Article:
New York Times
July 18, 2013
The Obama administration faced a growing Congressional backlash against the National Security Agency’s domestic surveillance operations on Wednesday, as lawmakers from both parties called for the vast collection of private data on millions of Americans to be scaled back.
During a sometimes contentious hearing of the House Judiciary Committee, Republicans and Democrats told administration officials that they believed the government had exceeded the surveillance authorities granted by Congress, and warned that they were unlikely to be reauthorized in the future.
Representative Jim Sensenbrenner, Republican of Wisconsin, said that no one in Congress believed that the counterterrorism laws enacted since the Sept. 11, 2001, attacks were meant to allow for the collection of phone records of virtually everyone in America.
“The government is stockpiling sensitive personal data on a grand scale,” said Representative Ted Deutch, Democrat of Florida. “Intelligence officers, contractors and personnel only need a rubber-stamp warrant from the FISA court to then learn virtually everything there is to know about an American citizen,” he said, referring to the Foreign Intelligence Surveillance Act.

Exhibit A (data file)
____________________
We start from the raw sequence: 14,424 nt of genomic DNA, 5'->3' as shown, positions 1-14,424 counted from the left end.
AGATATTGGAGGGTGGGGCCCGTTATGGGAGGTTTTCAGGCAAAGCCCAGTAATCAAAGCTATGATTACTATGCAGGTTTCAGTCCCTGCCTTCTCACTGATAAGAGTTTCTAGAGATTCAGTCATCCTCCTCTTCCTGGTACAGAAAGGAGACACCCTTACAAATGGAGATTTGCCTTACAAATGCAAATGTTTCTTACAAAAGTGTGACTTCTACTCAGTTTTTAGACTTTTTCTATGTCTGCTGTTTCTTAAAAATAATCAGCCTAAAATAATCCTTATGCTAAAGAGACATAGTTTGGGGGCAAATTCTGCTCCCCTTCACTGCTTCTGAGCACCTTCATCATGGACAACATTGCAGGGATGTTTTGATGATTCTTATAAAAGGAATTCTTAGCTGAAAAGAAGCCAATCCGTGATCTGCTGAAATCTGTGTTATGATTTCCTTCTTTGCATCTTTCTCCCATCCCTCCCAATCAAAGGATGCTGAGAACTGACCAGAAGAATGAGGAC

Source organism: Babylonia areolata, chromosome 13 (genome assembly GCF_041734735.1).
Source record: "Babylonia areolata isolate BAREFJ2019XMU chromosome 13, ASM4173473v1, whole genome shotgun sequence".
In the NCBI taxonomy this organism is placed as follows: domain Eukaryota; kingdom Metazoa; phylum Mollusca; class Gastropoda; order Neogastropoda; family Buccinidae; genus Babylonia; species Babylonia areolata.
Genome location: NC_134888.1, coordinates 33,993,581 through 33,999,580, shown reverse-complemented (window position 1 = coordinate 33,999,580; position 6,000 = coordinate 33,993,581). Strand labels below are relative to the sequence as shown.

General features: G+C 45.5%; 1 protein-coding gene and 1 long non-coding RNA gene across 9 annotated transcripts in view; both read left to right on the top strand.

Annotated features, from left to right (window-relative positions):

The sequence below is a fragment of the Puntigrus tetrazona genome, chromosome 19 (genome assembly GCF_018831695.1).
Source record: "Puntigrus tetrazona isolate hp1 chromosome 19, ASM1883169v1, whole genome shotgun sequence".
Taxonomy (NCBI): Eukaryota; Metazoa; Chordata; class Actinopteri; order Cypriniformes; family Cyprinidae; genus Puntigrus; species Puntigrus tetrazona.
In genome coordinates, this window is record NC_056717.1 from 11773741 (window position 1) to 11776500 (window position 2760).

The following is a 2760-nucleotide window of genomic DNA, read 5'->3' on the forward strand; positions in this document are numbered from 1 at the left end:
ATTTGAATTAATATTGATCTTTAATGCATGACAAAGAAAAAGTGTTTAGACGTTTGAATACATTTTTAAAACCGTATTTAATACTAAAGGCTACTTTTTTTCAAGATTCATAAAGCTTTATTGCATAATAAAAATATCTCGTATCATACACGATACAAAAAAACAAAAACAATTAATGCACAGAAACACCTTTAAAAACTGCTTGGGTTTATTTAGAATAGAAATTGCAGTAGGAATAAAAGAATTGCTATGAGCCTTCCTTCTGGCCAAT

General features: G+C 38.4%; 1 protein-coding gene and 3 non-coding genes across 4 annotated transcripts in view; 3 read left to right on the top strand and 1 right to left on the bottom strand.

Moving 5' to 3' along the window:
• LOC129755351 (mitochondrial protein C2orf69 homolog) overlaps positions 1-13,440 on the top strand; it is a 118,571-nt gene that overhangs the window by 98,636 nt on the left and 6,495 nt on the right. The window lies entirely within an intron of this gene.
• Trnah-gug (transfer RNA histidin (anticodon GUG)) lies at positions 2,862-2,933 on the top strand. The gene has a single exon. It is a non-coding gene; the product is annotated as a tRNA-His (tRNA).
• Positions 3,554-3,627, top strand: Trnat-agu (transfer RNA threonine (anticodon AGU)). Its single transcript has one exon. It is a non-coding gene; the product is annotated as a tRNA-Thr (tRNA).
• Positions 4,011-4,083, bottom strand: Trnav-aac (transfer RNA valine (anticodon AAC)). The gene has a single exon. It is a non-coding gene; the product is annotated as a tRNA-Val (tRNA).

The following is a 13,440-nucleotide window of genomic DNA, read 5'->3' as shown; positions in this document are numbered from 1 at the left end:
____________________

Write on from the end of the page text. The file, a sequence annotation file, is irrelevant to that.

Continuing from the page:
While administration officials defended the surveillance during the hearing, several lawmakers said that the data collection was unsustainable, and that Congress would move to either revoke the legislative authorization for the bulk collection now or at least refuse to renew it when it expires in 2015. Mr. Sensenbrenner interrupted James Cole, a deputy attorney general, to say, “Unless you realize you’ve got a problem, that is not going to be renewed.”